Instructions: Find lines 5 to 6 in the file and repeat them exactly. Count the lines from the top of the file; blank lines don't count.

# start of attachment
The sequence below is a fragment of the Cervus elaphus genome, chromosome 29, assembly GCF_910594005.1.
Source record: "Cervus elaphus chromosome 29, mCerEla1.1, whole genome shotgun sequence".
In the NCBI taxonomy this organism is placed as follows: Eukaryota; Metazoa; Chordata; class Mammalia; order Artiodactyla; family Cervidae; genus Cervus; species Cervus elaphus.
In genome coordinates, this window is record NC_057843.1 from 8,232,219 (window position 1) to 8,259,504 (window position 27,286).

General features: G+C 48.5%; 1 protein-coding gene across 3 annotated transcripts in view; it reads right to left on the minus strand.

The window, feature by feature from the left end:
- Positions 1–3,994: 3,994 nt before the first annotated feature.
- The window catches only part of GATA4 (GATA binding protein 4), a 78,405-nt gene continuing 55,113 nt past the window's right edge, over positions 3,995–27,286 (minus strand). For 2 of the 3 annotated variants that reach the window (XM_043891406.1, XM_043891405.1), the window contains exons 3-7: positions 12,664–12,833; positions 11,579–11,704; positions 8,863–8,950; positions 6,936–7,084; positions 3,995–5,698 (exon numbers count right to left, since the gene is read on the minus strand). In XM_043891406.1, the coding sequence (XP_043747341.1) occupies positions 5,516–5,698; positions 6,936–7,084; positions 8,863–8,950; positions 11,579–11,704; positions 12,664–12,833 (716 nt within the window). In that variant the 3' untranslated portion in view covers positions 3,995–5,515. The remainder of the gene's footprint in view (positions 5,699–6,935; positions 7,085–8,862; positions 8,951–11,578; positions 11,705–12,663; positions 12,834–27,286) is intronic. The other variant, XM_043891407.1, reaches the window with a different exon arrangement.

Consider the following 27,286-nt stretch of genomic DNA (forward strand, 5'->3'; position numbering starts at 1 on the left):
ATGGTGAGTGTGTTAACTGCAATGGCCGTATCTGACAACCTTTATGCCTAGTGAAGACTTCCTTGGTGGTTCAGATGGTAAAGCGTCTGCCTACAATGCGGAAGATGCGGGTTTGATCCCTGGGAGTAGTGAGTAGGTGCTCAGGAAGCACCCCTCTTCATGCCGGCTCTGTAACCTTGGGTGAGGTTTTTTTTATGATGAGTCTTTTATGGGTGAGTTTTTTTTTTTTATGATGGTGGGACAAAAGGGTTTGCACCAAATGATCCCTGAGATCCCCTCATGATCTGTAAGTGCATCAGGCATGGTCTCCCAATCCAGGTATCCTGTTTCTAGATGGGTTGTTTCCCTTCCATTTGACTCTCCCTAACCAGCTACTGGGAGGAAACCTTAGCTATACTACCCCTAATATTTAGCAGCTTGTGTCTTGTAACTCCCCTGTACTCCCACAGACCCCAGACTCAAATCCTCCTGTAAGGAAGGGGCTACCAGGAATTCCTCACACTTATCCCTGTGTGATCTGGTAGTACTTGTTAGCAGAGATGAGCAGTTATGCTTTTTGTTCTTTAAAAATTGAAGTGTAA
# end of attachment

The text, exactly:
General features: G+C 48.5%; 1 protein-coding gene across 3 annotated transcripts in view; it reads right to left on the minus strand.

The window, feature by feature from the left end: